Employment Advice

Fire and rehire – why employers need to watch out

For many years organisations have been using dismissal and re-engagement, often referred to as ‘fire and rehire’, as a method available to make a contractual change between the employer and employees. However, in February 2022, the High Court issued an injunction against Tesco, preventing them from operating this way.

04 Nov 2022

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Esther Marshall

Esther Marshall

The Tesco case – what happened?

In 2007, Tesco made operational changes. They relocated warehouses and staff working in the warehouses, with staff retaining pay. Tesco assured the employees that the retained pay would remain and could not be removed – it was to be a permanent clause within their contracts.

However, long term, Tesco did not view this as sustainable, and in 2021, employees who had retained pay featured in their contracts were offered a monetary incentive to encourage them to ditch the retained pay clause. Although this was offered to employees as optional, they were also all informed that contracts were going to be terminated if they did not agree. Employees who chose not to take the incentive were to have their contracts terminated by Tesco but were to receive an offer of re-engagement. Ultimately, Tesco sought to fire and rehire in order to remove the retained pay from the employees’ contracts.

In February, the High Court issued an injunction against Tesco to prevent this from happening, but now The Court of Appeal has overturned this decision, allowing Tesco to go ahead with its plan to fire and rehire.

What does this mean for businesses?

When the High Court offered its judgement in February, there was a lot of worry about what this would mean for businesses as the hire and rehire route was effectively outlawed. However, The Court of Appeal now going back on this view means that employers can fire and rehire employees without worrying about legal repercussions, but this does not mean it should be a frequently used method.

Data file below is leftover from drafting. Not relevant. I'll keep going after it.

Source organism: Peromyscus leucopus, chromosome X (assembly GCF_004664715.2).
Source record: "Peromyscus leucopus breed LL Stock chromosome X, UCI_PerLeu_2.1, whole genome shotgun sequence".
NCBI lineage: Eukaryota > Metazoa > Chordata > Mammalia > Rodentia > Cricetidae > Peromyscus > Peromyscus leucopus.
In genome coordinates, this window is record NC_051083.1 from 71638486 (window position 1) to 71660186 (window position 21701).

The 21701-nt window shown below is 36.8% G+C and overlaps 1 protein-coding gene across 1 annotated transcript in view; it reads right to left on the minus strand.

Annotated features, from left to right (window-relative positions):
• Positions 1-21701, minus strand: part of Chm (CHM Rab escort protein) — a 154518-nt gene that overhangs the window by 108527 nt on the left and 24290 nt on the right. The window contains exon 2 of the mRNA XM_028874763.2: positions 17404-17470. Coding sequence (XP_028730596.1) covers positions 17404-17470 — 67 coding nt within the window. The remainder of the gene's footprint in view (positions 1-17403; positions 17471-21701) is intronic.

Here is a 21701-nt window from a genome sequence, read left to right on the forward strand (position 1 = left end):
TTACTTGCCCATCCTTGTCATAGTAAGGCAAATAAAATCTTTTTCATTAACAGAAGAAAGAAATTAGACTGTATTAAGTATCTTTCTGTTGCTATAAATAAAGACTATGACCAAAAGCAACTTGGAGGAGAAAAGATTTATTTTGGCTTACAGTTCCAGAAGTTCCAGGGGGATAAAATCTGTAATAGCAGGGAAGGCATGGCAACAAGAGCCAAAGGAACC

What are the risks of fire and rehire?

Employees have a growing awareness of their rights, and although employers can utilise a fire and rehire process, it is unlikely to make them popular with their own employees or the general public. Now the precedent has been set, more claims can be brought against employers using this system, so it is always important to consider if the risks of litigation and bad publicity will be less than the benefits of fire and rehire will provide.

M&P Commentary

Esther Marshall, Member and Solicitor in Employment Law, said:

“Whilst this latest decision may be seen as a “green light” to employers to utilise fire and re-hire, it remains an extremely contentious tactic. Employers should be alive to the reputational damage that firing and re-hiring employees can cause, as well as the damage to employee relations. Any employer considering going down this route should seek expert legal advice.

Similarly, if as an employee you are at risk of being fired and re-hired, our expert team can guide you through the process to make sure your employer is acting lawfully.”

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